In the last couple of years, the foldable smartphones have been gaining lots of hype in the market all around the globe, at the end of 2018 the whole smartphone companies were competing with each other that, who will be launching the first foldable smartphone. And in the year 2019 to till now we have many fully functional foldable smartphones like Royole FlexPai, Samsung Galaxy Fold, Samsung galaxy Z flip, Huawei Mate X / Xs, Motorola Moto Razr 2020 edition and more.
The reason behind in this futuristic invention is to design a device in such way, that it can carry a larger display with a compact form factor that consumer has an option of a larger display tablet and the normal phone as well just like we saw in Samsung’s Galaxy Fold and Huawei’s Mate X, and in case of Moto Razr and Samsung’s Galaxy Flip where the size of displays are respectively same as the normal phones but these fold from the middle to reduce its size by half of the device.
Now the question is that, do we really need the foldable phones?
There are some points in which we will discuss whether these foldable smartphones are good or bad for our daily use.
Display of foldable smartphones
As we all know that the displays made of glass are always a better and durable option, but here the displays are made of OLED glass panels with more plastic substrates, these displays are designed and tested to withstand over 100,000 folds without getting damaged. While experts say these phones will have a shorter life cycle.
The traditional smartphone comes with gorilla glass protection on displays to provide extra safeguards and toughness to the display. But my dear, in the case of foldable smartphones here the game has changed, to make gadgets bend you have to sacrifice the hardness of the display. Foldable displays have multiple thin layers of plastic, if they are accidentally exposed to a sharp or rough object (even with your nails too), there is always a risk of heavy scratches in these displays.
Due to the folds and bends, the screen creates a visual crease in the middle, which looks weird.
Design & Durability of foldable smartphones
At a glance, the design looks cool, but practically it is not true every time, there are some foldable smartphones like Royole Flexpai, Samsung Galaxy Fold & Huawei Mate X, which looks bulky and thick after folding. It feels like you put two normal phones on top of each other.
But somehow you can digest the flip concept of Moto Razr and Samsung Galaxy Z flip, even these also look thick, but the height becomes almost half after folds, then it feels like a small square box.
On the other hand, if we talking about durability, then the matter is not so good. Even an accidental drop can destroy your phone and its screen. Having a hinge is it’s one of the big con because after a time span the chances of been damage of hinge is possible.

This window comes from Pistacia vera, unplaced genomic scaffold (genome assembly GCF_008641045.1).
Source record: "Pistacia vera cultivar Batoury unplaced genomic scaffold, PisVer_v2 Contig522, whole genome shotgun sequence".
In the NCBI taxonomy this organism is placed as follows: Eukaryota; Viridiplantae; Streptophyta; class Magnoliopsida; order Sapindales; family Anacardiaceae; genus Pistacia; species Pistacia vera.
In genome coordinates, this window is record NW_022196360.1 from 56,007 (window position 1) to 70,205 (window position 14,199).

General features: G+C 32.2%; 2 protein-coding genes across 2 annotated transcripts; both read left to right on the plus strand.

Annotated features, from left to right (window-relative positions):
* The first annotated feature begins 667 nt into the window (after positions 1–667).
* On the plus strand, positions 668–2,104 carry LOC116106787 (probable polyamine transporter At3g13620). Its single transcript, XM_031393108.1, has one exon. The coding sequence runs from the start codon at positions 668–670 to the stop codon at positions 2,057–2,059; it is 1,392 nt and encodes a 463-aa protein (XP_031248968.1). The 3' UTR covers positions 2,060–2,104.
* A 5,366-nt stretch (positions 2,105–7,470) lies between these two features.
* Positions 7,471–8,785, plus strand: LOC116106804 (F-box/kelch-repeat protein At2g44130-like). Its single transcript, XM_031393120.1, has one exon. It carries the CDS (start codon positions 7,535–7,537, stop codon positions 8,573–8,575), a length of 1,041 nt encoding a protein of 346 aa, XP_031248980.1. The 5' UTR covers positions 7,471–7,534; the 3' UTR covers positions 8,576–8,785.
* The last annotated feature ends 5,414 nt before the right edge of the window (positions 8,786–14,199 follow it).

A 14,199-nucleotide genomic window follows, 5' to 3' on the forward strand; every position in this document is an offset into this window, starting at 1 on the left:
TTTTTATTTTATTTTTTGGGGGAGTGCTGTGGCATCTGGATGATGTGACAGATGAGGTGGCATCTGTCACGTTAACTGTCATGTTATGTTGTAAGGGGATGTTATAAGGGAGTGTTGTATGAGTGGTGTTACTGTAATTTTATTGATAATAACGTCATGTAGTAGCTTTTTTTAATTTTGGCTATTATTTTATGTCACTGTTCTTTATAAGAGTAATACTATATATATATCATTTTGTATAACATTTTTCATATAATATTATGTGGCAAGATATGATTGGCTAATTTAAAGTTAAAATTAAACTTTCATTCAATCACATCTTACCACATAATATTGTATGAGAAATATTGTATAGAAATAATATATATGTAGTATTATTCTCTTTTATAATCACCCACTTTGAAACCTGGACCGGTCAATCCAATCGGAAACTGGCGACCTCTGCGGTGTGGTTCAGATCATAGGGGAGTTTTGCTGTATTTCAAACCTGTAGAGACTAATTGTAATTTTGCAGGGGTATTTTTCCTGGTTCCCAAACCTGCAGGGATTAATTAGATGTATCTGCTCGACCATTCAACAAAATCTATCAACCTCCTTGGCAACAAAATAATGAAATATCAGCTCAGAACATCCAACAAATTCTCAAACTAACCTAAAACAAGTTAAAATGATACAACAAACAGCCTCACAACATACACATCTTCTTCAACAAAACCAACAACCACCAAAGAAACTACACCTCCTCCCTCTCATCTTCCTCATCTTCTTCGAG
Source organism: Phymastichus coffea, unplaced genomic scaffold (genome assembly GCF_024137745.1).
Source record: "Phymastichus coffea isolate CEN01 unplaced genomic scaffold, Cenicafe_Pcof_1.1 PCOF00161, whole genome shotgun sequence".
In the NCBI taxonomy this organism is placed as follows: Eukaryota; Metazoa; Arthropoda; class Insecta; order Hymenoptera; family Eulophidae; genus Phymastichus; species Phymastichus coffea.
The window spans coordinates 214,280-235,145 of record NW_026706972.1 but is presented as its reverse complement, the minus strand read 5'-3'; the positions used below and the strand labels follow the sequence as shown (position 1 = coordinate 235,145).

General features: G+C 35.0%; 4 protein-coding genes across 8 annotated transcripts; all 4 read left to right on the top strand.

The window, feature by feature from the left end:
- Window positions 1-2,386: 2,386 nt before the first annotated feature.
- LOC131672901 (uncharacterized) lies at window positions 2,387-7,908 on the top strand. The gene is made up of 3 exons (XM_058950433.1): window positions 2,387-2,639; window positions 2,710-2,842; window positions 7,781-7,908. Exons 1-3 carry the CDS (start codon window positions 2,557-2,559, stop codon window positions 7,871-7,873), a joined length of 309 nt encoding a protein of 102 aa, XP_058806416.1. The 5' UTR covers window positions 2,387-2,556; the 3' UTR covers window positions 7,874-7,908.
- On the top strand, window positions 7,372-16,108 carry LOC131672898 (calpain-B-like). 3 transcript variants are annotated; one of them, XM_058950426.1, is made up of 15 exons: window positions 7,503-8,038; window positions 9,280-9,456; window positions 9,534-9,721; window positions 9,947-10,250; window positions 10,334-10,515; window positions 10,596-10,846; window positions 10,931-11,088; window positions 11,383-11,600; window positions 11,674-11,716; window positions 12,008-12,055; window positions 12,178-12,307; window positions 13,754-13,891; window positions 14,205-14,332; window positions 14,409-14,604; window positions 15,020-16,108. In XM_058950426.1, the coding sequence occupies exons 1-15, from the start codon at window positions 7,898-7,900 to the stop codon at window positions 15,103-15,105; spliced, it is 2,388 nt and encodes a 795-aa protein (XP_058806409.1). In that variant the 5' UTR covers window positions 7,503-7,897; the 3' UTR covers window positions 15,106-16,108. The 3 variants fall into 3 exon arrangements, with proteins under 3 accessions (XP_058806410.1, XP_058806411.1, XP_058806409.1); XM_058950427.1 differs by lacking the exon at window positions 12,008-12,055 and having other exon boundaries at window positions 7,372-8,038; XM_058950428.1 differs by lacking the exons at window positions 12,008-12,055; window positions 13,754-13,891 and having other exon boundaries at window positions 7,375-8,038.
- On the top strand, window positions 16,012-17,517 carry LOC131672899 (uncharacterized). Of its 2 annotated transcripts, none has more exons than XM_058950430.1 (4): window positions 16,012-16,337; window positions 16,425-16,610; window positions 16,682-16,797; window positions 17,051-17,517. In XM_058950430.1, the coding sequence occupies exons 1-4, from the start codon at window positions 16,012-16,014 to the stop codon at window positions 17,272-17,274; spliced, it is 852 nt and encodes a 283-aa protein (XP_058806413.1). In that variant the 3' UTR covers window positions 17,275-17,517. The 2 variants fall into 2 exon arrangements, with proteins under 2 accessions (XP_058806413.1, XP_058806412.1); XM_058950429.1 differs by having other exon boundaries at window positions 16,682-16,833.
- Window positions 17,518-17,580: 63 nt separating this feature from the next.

As the bendable screen is made of plastic, which is a softer acrylic material, it’s more vulnerable to scratches than glass. As compared to glass, the plastic display is less clear. Besides, it has a transparency rating of just around 93%.
In almost every foldable smartphone, there is a gap between the hinge and screen, through small dust particles can easily enter, we can see these issues on different reviews done by experts.
App Support for foldable smartphones
In 2018, Google announced that they were working to optimize Android OS for foldable smartphones so that consumers can have a flawless experience while using Android apps. But still, there are some popular apps that are not optimized for foldable devices.
Although the work is on progress to make the apps as foldable phone friendly. Because by the current time the reach of foldable smartphones is lesser, so that might be a reason where app developers are not showing their interest.
Cost of foldable phones
Because foldable phones are new kind of things, and companies are bringing these phones as a flagship device, so there is lots of research and development are going on, that’s why right now the cost of the phones are pretty much in higher side. If we compare these foldable phones with traditional flagship smartphone then it will clear that the specification of the traditional flagship phone is better. You can’t buy any device just to be futuristic.
“Necessity is the mother of all invention”, but does we really need it? The answer may differ from person to person. Having a foldable phone is good, but we can’t ignore its flaws and downsides.
It needs some improvements in its technology and implementation, maybe within a few years, the foldable smartphones will probably become cheaper and more robust.
If you are a tech enthusiast, want to experience the phone and have lots of money to spend then go for it, get some hand dirty on it.
But as a normal consumer if you want to make this your primary phone then it’s a big NO from my side.